While on the topic of GNOME and the future of the desktop environment, a lot of work has been invested in redesigning the login screen. So far, things are looking pretty slick...

The CentOS project just released version 7 1804, which is the free spin of Red Hat Enterprise Linux 7.5.

Oracle recently announce the available of VirtualBox 5.2.12. This latest update includes support for the Linux 4.17 kernel, alongside your typical bug fixes.

Recently launched, the Mender team is providing Linux IoT users with an automated SaaS to update and manage their devices, all OTA. Be sure to check them out.

News
Petros Koutoupis

Is It Linux or GNU/Linux?

2 months 1 week ago
by Christine Hall

After putting this question to the experts, the conclusion is that no matter what you call it, it's still Linux at its core.

Should the Linux operating system be called "Linux" or "GNU/Linux"? These days, asking that question might get as many blank stares returned as asking, "Is it live or is it Memorex?"

Some may remember that the Linux naming convention was a controversy that raged from the late 1990s until about the end of the first decade of the 21st century. Back then, if you called it "Linux", the GNU/Linux crowd was sure to start a flame war with accusations that the GNU Project wasn't being given due credit for its contribution to the OS. And if you called it "GNU/Linux", accusations were made about political correctness, although operating systems are pretty much apolitical by nature as far as I can tell.

The brouhaha got started in the mid-1990s when Richard Stallman, among other things the founder of the Free Software Movement who penned the General Public License, began insisting on using the term "GNU/Linux" in recognition of the importance of the GNU Project to the OS. GNU was started by Stallman as an effort to build a free-in-every-way operating system based on the still-not-ready-for-prime-time Hurd microkernel.

According to this take, Linux was merely the kernel, and GNU software was the sauce that made Linux work.

Noting that the issue seems to have died down in recent years, and mindful of Shakespeare's observation on roses, names and smells, I wondered if anyone really cares anymore what Linux is called. So, I put the issue to a number of movers and shakers in Linux and open-source circles by asking the simple question, "Is it GNU/Linux or just plain Linux?"

"This has been one of the more ridiculous debates in the FOSS realm, far outdistancing the Emacs-vi rift", said Larry Cafiero, a longtime Linux advocate and FOSS writer who pulls publicity duties at the Southern California Linux Expo. "It's akin to the Chevrolet-Chevy moniker. Technically the car produced by GM is a Chevrolet, but rarely does anyone trot out all three syllables. It's a Chevy. Same with the shorthand for GNU/Linux being Linux. The shorthand version—the Chevy version—is Linux. If you insist in calling it a Chevrolet, it's GNU/Linux."

Next up was Steven J. Vaughan Nichols, who's "been covering Unix since before Linux was a grad student". He didn't mince any words.

"Enough already", he said. "RMS tried, and failed, to create an operating system: Hurd. He and the Free Software Foundation's endless attempts to plaster his GNU name to the work of Linus Torvalds and the other Linux kernel developers is disingenuous and an insult to their work. RMS gets credit for EMACS, GPL, and GCC. Linux? No."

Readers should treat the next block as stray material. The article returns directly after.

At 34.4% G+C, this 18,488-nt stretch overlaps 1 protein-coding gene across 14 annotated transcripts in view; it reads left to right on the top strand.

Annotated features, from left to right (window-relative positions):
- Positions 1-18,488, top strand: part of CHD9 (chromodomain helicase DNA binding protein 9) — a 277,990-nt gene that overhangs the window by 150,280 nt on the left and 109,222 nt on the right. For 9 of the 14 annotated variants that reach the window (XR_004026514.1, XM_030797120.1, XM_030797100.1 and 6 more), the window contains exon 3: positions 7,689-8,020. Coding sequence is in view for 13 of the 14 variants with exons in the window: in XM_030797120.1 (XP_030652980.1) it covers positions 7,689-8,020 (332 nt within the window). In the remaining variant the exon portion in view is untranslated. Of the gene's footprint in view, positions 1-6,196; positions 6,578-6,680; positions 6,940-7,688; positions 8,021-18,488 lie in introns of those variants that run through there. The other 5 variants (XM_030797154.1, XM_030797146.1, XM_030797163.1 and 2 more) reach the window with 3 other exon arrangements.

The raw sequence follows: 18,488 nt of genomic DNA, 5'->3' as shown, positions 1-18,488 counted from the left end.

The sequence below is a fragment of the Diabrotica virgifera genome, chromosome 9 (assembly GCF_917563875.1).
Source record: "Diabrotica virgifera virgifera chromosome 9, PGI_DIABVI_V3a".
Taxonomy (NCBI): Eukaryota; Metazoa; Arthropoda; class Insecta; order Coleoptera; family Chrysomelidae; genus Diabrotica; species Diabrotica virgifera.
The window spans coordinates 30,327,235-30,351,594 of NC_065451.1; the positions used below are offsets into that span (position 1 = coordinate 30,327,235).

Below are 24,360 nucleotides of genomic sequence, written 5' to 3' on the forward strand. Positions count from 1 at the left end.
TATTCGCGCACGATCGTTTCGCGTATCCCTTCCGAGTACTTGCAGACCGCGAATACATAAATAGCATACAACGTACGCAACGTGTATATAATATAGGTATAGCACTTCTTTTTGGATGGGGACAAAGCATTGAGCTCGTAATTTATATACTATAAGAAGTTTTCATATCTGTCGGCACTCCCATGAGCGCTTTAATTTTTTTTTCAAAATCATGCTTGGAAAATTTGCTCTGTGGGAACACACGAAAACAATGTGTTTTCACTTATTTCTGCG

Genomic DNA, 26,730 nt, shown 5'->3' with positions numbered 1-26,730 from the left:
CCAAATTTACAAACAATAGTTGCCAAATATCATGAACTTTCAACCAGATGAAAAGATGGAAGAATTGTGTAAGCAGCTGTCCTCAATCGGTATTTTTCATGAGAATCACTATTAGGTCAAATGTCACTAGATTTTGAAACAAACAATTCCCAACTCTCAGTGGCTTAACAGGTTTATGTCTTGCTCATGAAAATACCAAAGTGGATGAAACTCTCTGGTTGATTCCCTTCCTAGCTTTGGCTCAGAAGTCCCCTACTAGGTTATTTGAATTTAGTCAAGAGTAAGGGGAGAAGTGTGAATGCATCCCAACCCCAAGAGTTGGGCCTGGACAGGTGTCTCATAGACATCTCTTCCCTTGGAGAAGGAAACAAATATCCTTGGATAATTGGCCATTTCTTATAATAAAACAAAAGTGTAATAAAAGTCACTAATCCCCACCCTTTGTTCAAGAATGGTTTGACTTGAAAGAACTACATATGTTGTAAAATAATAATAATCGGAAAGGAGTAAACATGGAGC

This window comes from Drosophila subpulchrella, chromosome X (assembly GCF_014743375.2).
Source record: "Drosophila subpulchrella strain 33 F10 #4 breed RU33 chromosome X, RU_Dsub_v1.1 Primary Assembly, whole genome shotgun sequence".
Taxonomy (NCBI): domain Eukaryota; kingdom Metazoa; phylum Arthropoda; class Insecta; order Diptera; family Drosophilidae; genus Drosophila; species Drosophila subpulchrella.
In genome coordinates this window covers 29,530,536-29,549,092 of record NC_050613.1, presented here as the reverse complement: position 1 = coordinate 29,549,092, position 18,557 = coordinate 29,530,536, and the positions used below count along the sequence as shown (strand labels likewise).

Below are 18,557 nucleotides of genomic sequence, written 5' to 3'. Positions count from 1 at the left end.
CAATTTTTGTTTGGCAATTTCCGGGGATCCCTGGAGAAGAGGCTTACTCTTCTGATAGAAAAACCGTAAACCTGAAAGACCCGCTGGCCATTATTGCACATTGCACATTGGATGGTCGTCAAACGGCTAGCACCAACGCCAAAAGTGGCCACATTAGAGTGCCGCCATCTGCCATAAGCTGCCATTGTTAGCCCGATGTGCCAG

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Christine Hall

Firefox Quantum, Bcachefs, Ubuntu, Devuan 2.0

2 months 1 week ago

News briefs for May 10, 2018.

It is here: Firefox 60 "Quantum" is available for download! Now with Client Side Decorations (CSD) and much more!

And development for Firefox 61 has already begun.

Kent Overstreet of Bcache and now, Bcachefs is working his way to push patches for Bcachefs upstream and into the Linux kernel. Bcachefs is an advanced Linux COW filesystem that boasts a lot of the features used by ZFS and Btrfs.

It would seem that the main Ubuntu distribution may not be the only *buntu to drop support for 32-bit x86 (i386) architectures. A proposal has just been put forth by Bryan Quigley to drop support for Lubuntu, Xubuntu, Kylin and Kubuntu.

While the beta for Devuan 2.0 ASCII (a Debian fork without systemd) landed back in February, yesterday marked the availability of the first official release candidate.

News
Petros Koutoupis

Read-Only Memory

2 months 1 week ago
by Zack Brown

Igor Stoppa posted a patch to allow kernel memory pools to be made read-only. Memory pools are a standard way to group memory allocations in Linux so their time cost is more predictable. With Igor's patch, once a memory pool was made read-only, it could not be made read-write again. This would secure the data for good and against attackers. Of course, you could free the memory and destroy the pool. But short of that, the data would stay read-only.

There was not much controversy about this patch. Kees Cook felt that XFS would work well with the feature. And, having an actual user would help Igor clarify the usage and nail down the API.

This apparently had come up at a recent conference, and Dave Chinner was ready for Igor's patch. He remarked, "we have a fair amount of static data in XFS that we set up at mount time and it never gets modified after that. I'm not so worried about VFS level objects (that's a much more complex issue) but there is a lot of low hanging fruit in the XFS structures we could convert to write-once structures."